| | Stewart goes to backup car
FORT WORTH, Texas -- In an unprecedented move Friday, NASCAR officials disallowed defending Winston Cup champion Tony Stewart's primary car from competing in Sunday's Samsung/RadioShack 500 at Texas Motor Speedway.
Tony Stewart Credit: Autostock
The car, which had not yet been used by the team, was confiscated by NASCAR and its backup, another unused chassis according to Joe Gibbs Racing team manager Jimmy Makar, was pulled out of the transporter in its place.
"I'm not sure we ever have done this," NASCAR president Mike Helton said.
NASCAR impounded the car and planned to return it to its technical and research and development facility in Concord, N.C., to investigate it further.
"The uniqueness of this action comes from a great deal of action by NASCAR, the race teams and moving to the common body locations and the new templates, to eliminate the exoticness of the cars," Helton said. "This is the first case of a car being outside the box that was built for them.
"The effort by John (Darby, Winston Cup director), the teams and the body shops has been a success -- on the race track, in the garage area and from the car owners concerning the economics of the sport, so we have a high level of interest in keeping it in that direction."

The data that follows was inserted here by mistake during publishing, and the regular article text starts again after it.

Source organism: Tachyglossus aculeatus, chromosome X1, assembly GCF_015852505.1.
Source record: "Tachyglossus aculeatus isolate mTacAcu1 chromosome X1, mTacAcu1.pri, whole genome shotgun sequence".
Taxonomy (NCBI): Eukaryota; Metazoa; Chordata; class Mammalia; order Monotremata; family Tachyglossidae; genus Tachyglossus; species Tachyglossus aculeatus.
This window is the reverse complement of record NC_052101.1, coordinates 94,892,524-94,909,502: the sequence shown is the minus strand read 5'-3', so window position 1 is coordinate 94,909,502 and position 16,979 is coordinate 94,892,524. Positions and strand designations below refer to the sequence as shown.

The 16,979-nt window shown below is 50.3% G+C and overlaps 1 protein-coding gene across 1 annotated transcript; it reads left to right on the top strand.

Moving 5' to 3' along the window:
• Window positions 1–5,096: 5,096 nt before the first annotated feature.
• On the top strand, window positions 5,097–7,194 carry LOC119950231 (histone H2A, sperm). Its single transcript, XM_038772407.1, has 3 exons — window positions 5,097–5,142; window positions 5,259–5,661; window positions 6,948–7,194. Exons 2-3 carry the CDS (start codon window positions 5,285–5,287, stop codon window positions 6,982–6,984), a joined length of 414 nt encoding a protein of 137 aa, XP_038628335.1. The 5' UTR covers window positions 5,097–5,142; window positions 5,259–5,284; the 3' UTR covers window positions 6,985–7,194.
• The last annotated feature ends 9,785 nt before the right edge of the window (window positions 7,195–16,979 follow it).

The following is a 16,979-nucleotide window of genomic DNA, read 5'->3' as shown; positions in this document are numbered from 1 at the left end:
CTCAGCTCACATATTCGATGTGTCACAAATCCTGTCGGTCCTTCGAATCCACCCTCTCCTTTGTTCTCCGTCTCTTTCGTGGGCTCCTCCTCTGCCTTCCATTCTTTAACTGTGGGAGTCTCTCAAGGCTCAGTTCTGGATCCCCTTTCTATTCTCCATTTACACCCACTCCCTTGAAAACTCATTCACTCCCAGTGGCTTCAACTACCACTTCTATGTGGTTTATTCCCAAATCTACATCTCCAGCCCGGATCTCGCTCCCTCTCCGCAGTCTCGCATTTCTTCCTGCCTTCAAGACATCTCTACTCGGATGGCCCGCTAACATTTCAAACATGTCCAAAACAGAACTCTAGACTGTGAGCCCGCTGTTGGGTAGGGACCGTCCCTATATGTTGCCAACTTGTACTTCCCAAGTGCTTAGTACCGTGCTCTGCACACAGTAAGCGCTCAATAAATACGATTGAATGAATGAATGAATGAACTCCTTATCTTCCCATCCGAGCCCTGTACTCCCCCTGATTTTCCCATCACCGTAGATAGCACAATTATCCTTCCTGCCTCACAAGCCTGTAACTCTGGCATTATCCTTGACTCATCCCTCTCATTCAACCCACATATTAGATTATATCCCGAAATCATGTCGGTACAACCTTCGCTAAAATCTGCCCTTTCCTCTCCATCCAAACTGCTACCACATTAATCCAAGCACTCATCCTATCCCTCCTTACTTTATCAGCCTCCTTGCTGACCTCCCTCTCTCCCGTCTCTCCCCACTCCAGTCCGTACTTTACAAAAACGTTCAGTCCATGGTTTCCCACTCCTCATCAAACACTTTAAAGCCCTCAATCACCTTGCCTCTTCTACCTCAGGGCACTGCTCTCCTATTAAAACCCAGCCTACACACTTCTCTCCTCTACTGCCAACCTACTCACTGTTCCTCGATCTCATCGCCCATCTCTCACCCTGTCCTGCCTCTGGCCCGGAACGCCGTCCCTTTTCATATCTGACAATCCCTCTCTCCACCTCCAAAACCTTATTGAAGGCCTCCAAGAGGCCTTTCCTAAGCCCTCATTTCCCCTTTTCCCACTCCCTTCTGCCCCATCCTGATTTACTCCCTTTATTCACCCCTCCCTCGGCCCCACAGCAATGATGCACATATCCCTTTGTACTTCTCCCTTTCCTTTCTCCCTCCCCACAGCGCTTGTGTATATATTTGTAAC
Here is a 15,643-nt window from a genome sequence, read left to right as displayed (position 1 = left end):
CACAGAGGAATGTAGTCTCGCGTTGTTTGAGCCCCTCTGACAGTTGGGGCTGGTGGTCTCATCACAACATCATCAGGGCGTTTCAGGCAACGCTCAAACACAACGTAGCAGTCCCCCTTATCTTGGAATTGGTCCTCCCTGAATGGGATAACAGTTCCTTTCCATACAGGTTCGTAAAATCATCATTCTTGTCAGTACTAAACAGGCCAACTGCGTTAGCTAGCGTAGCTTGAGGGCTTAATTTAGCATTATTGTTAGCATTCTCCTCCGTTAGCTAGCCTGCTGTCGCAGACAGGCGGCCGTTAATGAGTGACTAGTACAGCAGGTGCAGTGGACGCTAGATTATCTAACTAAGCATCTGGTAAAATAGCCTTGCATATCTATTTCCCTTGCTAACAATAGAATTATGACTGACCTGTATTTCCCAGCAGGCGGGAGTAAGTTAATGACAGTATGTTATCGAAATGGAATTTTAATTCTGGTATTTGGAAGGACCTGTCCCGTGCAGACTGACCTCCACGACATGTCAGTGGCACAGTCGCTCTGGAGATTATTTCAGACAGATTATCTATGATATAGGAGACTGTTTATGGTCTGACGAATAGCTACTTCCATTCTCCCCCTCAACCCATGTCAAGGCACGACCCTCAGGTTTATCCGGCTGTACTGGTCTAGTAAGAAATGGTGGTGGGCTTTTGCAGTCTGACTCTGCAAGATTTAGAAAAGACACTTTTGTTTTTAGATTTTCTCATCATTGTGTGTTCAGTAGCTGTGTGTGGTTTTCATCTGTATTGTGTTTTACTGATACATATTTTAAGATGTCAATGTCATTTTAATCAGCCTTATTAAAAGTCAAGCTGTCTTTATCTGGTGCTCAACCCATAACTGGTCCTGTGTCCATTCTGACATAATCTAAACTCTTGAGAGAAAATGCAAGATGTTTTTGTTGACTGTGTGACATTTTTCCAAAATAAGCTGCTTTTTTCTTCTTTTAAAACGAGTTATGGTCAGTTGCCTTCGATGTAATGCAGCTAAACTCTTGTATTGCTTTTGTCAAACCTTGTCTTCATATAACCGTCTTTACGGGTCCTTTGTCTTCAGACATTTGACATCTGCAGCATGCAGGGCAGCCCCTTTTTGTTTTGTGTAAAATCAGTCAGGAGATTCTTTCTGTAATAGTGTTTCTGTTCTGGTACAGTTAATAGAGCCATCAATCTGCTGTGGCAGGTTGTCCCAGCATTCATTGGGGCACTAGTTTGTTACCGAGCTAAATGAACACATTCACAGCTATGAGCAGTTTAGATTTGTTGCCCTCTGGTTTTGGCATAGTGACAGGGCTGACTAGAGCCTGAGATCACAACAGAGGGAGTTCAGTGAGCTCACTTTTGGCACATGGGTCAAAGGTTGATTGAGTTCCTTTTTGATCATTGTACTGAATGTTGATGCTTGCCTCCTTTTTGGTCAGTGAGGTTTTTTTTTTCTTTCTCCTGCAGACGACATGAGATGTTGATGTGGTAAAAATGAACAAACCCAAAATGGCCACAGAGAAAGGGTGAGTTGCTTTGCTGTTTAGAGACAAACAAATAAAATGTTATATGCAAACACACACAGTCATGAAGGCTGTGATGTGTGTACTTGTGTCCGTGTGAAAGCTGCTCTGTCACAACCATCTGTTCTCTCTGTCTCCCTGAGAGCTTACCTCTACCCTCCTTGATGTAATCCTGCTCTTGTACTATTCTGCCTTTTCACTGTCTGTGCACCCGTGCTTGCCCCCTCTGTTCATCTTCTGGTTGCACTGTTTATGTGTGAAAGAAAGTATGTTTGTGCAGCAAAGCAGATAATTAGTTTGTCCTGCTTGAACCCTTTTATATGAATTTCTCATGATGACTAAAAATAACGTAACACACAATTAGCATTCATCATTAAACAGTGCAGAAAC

• Stewart off to good start, on and off the track
• Stewart looks to Atlanta when talking about Texas
Makar said the original No. 20 Monte Carlo failed the "X measurement" test, which is one method of determining a car's body placement in relation to the centerline of the chassis.
"It's a measurement from the corners of the decklid up to the corners of the roof, across the back glass," Makar said. "In the X they look for offsets to the car and the measurement was bigger than what they told us they were going to allow."
Makar said the discrepancy, which he cited a half-inch, could not easily be corrected at the race track, so the back-up car was taken off the hauler.
"Why it was bigger, we're not really sure yet," Makar said. "We build every car the same, but that car, for whatever reason, showed a little bit bigger.
"It's not so much a case of body mounting points as it looks at offsets at different points of the car, from the roof to the decklid. What it's designed for is to keep you from offsetting the decklid way over to the right."
Helton said a determination of any advantage the car might have had would be determined at the R&D center.
"We have taken it to keep it in that condition and to investigate further rather than have them (team) cut it up," Helton said. "The resources of the R&D center give us the ability to understand things. We'll take it back to the R&D center and determine more about this situation."